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Association between Plasminogen Activator Inhibitor-1 -675 4G/5G Polymorphism and Sepsis: A Meta-Analysis

  • Li Li ,

    Contributed equally to this work with: Li Li, Wei Nie, Hongfeng Zhou

    Affiliation Department of Respiratory Medicine, Guangzhou General Hospital of Guangzhou Military Command, Guangzhou, Guangdong Province, China

  • Wei Nie ,

    Contributed equally to this work with: Li Li, Wei Nie, Hongfeng Zhou

    Affiliation Department of Respiratory Disease, Shanghai Changzheng Hospital, Second Military Medical University, Shanghai, China

  • Hongfeng Zhou ,

    Contributed equally to this work with: Li Li, Wei Nie, Hongfeng Zhou

    Affiliation Department of Anesthesiology, First Municipal People’s Hospital of Guangzhou, Guangzhou, Guangdong Province, China

  • Weifeng Yuan,

    Affiliation Department of Respiratory Medicine, Guangzhou General Hospital of Guangzhou Military Command, Guangzhou, Guangdong Province, China

  • Weifeng Li,

    Affiliation Department of Respiratory Medicine, Guangzhou General Hospital of Guangzhou Military Command, Guangzhou, Guangdong Province, China

  • Wenjie Huang

    Affiliation Department of Respiratory Medicine, Guangzhou General Hospital of Guangzhou Military Command, Guangzhou, Guangdong Province, China

Association between Plasminogen Activator Inhibitor-1 -675 4G/5G Polymorphism and Sepsis: A Meta-Analysis

  • Li Li, 
  • Wei Nie, 
  • Hongfeng Zhou, 
  • Weifeng Yuan, 
  • Weifeng Li, 
  • Wenjie Huang



Several studies have evaluated the association between plasminogen activator inhibitor-1 (PAI-1) -675 4G/5G polymorphism and sepsis in different populations. However, the available results are conflicting.


A search of Pubmed and EMBASE databases was performed to identify relevant studies for inclusion in the meta-analysis. Odds ratios (ORs) and corresponding 95% confidence intervals (CIs) were determined using a random-effects model.


Twelve case-control studies and three cohort studies were included. Overall, a significant association between 4G/5G polymorphism and sepsis risk was observed for 4G/4G vs. 4G/5G +5G/5G (OR = 1.30, 95% CI 1.08–1.56, P = 0.006). In addition, there was a significant association between PAI-1 4G/5G polymorphism and sepsis-related mortality (OR = 1.72, 95% CI 1.27–2.33, P = 0.0005). In subgroup analyses, increased sepsis risk and mortality risk were found in Caucasians and in patients with sepsis.


This meta-analysis suggested that the PAI-1 -675 4G/5G polymorphism was a risk factor for sepsis and sepsis mortality.


Sepsis is a major public health problem that is responsible for an estimated economic burden of nearly 17 billion dollars annually in the United States. Despite the development of effective antibiotics and supportive care, sepsis remains the leading cause of death in critically ill patients [1]. Therefore, predictive markers to identify high-risk patients are urgently needed for early detection and preventive care. Recently, a number of investigators have begun the search for genetic risk factors that influence clinical outcomes in sepsis, and the plasminogen activator inhibitor-1 (PAI-1) gene has been studied extensively.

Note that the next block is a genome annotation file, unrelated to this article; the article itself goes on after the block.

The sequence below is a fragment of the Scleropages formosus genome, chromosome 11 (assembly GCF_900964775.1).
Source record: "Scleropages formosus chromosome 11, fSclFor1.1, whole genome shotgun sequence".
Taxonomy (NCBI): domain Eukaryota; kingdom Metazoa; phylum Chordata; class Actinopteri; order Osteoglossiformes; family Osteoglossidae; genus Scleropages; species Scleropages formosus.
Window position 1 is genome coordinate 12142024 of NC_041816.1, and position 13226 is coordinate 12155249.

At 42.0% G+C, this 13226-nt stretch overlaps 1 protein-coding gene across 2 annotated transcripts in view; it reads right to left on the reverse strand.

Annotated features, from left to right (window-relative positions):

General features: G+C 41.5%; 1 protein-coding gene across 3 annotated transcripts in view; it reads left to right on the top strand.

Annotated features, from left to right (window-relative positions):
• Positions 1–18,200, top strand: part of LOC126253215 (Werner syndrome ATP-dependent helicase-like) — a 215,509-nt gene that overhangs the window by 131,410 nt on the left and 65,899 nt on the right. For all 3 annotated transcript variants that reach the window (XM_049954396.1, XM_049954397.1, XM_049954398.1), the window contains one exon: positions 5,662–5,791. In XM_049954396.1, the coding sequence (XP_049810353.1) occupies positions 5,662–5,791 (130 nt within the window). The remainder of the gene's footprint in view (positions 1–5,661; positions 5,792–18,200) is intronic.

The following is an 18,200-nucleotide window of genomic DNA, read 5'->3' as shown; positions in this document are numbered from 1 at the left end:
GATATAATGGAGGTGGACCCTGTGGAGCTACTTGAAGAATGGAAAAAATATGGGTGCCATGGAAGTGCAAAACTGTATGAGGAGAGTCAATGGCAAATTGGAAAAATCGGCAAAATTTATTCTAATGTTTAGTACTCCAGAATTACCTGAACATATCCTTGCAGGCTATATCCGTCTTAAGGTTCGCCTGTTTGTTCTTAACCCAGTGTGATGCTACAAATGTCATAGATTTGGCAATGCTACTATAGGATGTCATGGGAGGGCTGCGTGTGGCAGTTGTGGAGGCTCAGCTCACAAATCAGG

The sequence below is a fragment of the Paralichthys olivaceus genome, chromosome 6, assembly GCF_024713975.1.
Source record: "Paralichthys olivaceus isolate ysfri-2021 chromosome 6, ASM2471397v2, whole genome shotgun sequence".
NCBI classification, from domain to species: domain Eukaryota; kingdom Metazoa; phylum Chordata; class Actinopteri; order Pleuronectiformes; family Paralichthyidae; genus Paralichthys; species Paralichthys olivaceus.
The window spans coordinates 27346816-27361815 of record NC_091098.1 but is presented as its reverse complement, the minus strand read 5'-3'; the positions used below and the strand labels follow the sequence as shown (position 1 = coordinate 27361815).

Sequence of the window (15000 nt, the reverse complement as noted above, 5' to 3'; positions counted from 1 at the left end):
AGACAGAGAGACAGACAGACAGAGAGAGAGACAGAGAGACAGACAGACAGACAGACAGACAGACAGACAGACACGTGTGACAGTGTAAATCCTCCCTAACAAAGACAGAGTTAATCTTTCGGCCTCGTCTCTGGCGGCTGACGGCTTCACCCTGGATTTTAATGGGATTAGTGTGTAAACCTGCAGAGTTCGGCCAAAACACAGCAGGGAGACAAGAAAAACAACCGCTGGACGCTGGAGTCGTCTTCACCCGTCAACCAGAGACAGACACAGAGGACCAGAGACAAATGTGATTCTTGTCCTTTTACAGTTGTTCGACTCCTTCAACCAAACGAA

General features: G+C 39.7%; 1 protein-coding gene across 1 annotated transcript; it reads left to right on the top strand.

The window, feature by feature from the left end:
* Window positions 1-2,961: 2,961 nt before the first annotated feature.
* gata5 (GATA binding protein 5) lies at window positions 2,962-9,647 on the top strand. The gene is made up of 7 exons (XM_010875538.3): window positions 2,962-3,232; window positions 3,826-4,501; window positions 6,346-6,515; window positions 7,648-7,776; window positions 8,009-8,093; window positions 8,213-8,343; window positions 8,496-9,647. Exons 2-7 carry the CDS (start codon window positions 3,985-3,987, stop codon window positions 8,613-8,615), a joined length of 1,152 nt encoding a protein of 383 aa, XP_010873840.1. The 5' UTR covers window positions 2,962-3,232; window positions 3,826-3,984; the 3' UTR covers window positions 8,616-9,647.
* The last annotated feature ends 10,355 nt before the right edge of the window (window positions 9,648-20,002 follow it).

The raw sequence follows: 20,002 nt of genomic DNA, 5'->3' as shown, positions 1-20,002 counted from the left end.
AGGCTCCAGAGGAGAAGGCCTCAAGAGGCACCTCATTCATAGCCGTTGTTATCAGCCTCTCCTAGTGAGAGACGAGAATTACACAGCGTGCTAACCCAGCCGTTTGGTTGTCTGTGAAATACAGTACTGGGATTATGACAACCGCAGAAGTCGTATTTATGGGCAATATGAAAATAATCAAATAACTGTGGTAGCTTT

PAI-1, a member of the serine protease inhibitor (serpin) family, is associated with the severity and outcome of sepsis [2]. Zeerleder and coworkers reported that PAI-1 levels were significantly higher in septic shock patients than in severe sepsis patients [3]. Furthermore, plasma PAI-1 was significantly higher in septic disseminated intravascular coagulation (DIC) patients than in nonseptic DIC patients, and its elevation was an independent risk factor for mortality in the septic DIC group [4]. In patients with meningococcal sepsis, previous studies showed that concentrations of PAI-1 were markedly elevated and there was a significant correlation between PAI-1 levels and mortality [5], [6]. Taken together, these results suggest that PAI-1 may play a pivotal role in the pathogenesis of sepsis.

The human PAI-1 gene is located on chromosome 7, which contains a 4G/5G polymorphism located within the promoter region, 675 base pairs upstream of the transcription start site. This polymorphism has a role in the regulation of PAI-1 levels [7]. Recently, a number of research groups have studied this polymorphism as a potential susceptibility factor for sepsis. Several studies assessed the association between PAI-1 -675 4G/5G polymorphism and the risk and outcomes of sepsis [6], [8][21]. However, the results were not consistent and remained inconclusive. As most studies had relatively small sample sizes, we performed a meta-analysis to determine whether PAI-1 -675 4G/5G polymorphism was associated with an increased risk of sepsis or higher sepsis mortality. To our knowledge, this was the first meta-analysis of the association between PAI-1 -675 4G/5G polymorphism and sepsis risk and mortality.


Publication Search

Relevant studies were identified by searching Pubmed and EMBASE databases up to September 2012. The following search terms were used: sepsis and (plasminogen activator inhibitor-1 or PAI-1 or SERPINE1) and (polymorphism or mutation or variant). All the searched studies were retrieved, and their references were also checked for other relevant publications. Review articles were also searched to find additional eligible studies. No publication date or language restrictions were applied.